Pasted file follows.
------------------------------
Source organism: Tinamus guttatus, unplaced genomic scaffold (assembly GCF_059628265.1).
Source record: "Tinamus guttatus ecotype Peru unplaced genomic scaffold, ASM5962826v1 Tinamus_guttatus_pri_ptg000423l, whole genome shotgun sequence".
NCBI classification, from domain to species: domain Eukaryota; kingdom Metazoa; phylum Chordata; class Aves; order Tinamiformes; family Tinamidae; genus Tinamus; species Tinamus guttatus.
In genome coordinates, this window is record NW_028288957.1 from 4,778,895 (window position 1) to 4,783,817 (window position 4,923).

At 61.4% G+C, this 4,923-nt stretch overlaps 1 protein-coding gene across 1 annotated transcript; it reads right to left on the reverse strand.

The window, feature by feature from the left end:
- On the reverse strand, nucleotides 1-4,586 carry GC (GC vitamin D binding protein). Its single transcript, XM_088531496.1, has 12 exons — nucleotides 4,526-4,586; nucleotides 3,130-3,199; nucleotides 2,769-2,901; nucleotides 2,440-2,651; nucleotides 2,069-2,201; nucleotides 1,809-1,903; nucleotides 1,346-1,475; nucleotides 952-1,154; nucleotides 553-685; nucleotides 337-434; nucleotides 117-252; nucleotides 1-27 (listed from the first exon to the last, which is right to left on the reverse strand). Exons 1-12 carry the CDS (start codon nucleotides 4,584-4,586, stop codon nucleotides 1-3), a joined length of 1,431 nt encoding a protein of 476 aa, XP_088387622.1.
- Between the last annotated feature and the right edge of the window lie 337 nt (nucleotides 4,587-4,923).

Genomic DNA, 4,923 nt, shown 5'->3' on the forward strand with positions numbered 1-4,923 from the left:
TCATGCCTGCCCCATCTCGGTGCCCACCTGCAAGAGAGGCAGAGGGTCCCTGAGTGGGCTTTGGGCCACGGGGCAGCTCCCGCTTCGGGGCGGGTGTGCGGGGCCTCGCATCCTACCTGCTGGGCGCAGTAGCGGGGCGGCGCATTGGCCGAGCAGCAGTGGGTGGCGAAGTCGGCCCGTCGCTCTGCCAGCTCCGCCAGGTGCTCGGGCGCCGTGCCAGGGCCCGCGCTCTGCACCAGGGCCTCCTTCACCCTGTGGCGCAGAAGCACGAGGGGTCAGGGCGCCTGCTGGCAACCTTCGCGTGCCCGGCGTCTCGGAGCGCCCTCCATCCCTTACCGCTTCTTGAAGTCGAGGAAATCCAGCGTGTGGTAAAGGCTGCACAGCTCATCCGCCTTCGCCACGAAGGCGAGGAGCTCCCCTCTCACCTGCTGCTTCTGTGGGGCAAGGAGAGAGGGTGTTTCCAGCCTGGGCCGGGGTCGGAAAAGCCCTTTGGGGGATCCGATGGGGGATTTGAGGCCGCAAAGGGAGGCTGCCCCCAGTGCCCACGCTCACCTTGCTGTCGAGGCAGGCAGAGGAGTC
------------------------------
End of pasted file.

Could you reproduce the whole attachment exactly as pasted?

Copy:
Source organism: Tinamus guttatus, unplaced genomic scaffold (assembly GCF_059628265.1).
Source record: "Tinamus guttatus ecotype Peru unplaced genomic scaffold, ASM5962826v1 Tinamus_guttatus_pri_ptg000423l, whole genome shotgun sequence".
NCBI classification, from domain to species: domain Eukaryota; kingdom Metazoa; phylum Chordata; class Aves; order Tinamiformes; family Tinamidae; genus Tinamus; species Tinamus guttatus.
In genome coordinates, this window is record NW_028288957.1 from 4,778,895 (window position 1) to 4,783,817 (window position 4,923).

At 61.4% G+C, this 4,923-nt stretch overlaps 1 protein-coding gene across 1 annotated transcript; it reads right to left on the reverse strand.

The window, feature by feature from the left end:
- On the reverse strand, nucleotides 1-4,586 carry GC (GC vitamin D binding protein). Its single transcript, XM_088531496.1, has 12 exons — nucleotides 4,526-4,586; nucleotides 3,130-3,199; nucleotides 2,769-2,901; nucleotides 2,440-2,651; nucleotides 2,069-2,201; nucleotides 1,809-1,903; nucleotides 1,346-1,475; nucleotides 952-1,154; nucleotides 553-685; nucleotides 337-434; nucleotides 117-252; nucleotides 1-27 (listed from the first exon to the last, which is right to left on the reverse strand). Exons 1-12 carry the CDS (start codon nucleotides 4,584-4,586, stop codon nucleotides 1-3), a joined length of 1,431 nt encoding a protein of 476 aa, XP_088387622.1.
- Between the last annotated feature and the right edge of the window lie 337 nt (nucleotides 4,587-4,923).

Genomic DNA, 4,923 nt, shown 5'->3' on the forward strand with positions numbered 1-4,923 from the left:
TCATGCCTGCCCCATCTCGGTGCCCACCTGCAAGAGAGGCAGAGGGTCCCTGAGTGGGCTTTGGGCCACGGGGCAGCTCCCGCTTCGGGGCGGGTGTGCGGGGCCTCGCATCCTACCTGCTGGGCGCAGTAGCGGGGCGGCGCATTGGCCGAGCAGCAGTGGGTGGCGAAGTCGGCCCGTCGCTCTGCCAGCTCCGCCAGGTGCTCGGGCGCCGTGCCAGGGCCCGCGCTCTGCACCAGGGCCTCCTTCACCCTGTGGCGCAGAAGCACGAGGGGTCAGGGCGCCTGCTGGCAACCTTCGCGTGCCCGGCGTCTCGGAGCGCCCTCCATCCCTTACCGCTTCTTGAAGTCGAGGAAATCCAGCGTGTGGTAAAGGCTGCACAGCTCATCCGCCTTCGCCACGAAGGCGAGGAGCTCCCCTCTCACCTGCTGCTTCTGTGGGGCAAGGAGAGAGGGTGTTTCCAGCCTGGGCCGGGGTCGGAAAAGCCCTTTGGGGGATCCGATGGGGGATTTGAGGCCGCAAAGGGAGGCTGCCCCCAGTGCCCACGCTCACCTTGCTGTCGAGGCAGGCAGAGGAGTC